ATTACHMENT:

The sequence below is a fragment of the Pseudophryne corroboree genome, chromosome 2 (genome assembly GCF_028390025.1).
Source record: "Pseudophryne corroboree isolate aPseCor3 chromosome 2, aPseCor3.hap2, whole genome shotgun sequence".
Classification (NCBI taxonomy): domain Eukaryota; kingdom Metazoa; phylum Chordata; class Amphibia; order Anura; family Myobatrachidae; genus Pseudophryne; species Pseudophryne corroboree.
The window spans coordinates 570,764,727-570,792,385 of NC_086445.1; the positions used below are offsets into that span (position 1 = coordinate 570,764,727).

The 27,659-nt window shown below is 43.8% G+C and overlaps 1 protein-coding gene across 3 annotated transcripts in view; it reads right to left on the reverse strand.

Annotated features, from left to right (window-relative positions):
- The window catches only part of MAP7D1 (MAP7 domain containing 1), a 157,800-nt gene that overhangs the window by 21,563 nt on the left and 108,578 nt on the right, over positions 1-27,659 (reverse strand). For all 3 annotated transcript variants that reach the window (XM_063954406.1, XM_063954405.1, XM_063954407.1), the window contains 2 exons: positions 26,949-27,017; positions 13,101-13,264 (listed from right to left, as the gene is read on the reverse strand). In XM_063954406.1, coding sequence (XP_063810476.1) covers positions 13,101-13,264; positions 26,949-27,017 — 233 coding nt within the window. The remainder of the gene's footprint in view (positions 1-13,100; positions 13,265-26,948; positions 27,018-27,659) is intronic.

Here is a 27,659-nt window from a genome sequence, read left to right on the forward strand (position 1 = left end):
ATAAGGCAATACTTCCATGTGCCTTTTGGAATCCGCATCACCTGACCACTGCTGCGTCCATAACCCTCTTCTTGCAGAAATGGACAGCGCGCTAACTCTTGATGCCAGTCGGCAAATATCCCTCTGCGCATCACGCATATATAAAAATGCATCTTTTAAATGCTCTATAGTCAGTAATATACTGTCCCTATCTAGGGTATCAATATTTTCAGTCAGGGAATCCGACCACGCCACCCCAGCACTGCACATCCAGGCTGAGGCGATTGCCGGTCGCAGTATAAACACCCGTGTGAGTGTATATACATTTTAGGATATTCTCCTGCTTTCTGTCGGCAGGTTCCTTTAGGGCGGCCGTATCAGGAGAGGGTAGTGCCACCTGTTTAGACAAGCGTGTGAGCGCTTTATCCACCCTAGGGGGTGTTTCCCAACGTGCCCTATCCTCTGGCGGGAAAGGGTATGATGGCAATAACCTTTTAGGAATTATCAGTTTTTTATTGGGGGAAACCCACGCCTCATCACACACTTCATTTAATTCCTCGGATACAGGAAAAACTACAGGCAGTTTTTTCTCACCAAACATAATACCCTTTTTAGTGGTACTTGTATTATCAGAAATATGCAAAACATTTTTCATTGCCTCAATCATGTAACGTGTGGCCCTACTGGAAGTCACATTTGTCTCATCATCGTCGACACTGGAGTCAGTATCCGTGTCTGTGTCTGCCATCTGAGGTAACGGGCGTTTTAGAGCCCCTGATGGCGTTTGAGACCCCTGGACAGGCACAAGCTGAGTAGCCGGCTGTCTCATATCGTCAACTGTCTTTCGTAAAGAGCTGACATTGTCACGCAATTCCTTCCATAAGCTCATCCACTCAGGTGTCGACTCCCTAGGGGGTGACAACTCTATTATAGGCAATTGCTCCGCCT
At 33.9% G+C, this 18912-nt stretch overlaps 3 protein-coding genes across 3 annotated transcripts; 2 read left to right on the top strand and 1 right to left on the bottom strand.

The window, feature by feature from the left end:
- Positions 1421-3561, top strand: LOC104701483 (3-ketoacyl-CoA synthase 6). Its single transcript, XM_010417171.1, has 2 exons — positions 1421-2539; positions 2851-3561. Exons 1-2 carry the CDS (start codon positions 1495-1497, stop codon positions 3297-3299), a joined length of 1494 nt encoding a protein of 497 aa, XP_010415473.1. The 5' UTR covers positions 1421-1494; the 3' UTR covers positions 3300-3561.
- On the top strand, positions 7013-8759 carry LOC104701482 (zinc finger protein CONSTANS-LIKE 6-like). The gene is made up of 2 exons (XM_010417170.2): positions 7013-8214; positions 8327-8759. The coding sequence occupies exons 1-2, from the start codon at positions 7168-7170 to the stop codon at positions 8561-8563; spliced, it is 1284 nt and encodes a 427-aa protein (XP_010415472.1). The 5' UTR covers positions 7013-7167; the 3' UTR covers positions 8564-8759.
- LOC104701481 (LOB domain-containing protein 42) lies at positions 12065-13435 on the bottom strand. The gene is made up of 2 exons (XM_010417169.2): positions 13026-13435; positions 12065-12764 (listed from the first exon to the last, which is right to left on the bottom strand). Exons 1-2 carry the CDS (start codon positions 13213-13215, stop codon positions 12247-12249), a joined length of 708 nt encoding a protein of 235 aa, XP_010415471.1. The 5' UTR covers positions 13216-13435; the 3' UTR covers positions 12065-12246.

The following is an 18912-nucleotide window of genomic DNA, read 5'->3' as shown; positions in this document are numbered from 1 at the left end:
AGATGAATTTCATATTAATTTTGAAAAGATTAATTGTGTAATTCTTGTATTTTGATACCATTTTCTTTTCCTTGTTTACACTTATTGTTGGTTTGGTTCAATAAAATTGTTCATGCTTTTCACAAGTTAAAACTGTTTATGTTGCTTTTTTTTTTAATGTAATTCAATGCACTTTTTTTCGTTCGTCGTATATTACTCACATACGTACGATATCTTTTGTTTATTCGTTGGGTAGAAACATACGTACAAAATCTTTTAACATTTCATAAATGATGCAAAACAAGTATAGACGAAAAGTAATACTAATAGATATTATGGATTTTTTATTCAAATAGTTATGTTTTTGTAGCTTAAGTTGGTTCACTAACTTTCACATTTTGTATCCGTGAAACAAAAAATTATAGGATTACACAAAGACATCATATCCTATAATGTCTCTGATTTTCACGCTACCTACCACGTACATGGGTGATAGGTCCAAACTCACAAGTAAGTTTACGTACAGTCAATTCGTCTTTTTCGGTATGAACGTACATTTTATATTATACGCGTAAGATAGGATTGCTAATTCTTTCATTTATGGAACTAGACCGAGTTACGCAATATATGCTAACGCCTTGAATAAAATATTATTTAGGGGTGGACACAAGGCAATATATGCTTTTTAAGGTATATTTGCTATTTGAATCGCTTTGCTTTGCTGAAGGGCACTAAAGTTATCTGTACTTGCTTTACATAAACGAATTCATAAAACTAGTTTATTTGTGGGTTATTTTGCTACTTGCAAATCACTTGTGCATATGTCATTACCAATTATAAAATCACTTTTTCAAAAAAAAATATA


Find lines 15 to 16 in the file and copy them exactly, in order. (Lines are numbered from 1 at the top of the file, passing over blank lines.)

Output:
The following is an 18912-nucleotide window of genomic DNA, read 5'->3' as shown; positions in this document are numbered from 1 at the left end:
AGATGAATTTCATATTAATTTTGAAAAGATTAATTGTGTAATTCTTGTATTTTGATACCATTTTCTTTTCCTTGTTTACACTTATTGTTGGTTTGGTTCAATAAAATTGTTCATGCTTTTCACAAGTTAAAACTGTTTATGTTGCTTTTTTTTTTAATGTAATTCAATGCACTTTTTTTCGTTCGTCGTATATTACTCACATACGTACGATATCTTTTGTTTATTCGTTGGGTAGAAACATACGTACAAAATCTTTTAACATTTCATAAATGATGCAAAACAAGTATAGACGAAAAGTAATACTAATAGATATTATGGATTTTTTATTCAAATAGTTATGTTTTTGTAGCTTAAGTTGGTTCACTAACTTTCACATTTTGTATCCGTGAAACAAAAAATTATAGGATTACACAAAGACATCATATCCTATAATGTCTCTGATTTTCACGCTACCTACCACGTACATGGGTGATAGGTCCAAACTCACAAGTAAGTTTACGTACAGTCAATTCGTCTTTTTCGGTATGAACGTACATTTTATATTATACGCGTAAGATAGGATTGCTAATTCTTTCATTTATGGAACTAGACCGAGTTACGCAATATATGCTAACGCCTTGAATAAAATATTATTTAGGGGTGGACACAAGGCAATATATGCTTTTTAAGGTATATTTGCTATTTGAATCGCTTTGCTTTGCTGAAGGGCACTAAAGTTATCTGTACTTGCTTTACATAAACGAATTCATAAAACTAGTTTATTTGTGGGTTATTTTGCTACTTGCAAATCACTTGTGCATATGTCATTACCAATTATAAAATCACTTTTTCAAAAAAAAATATA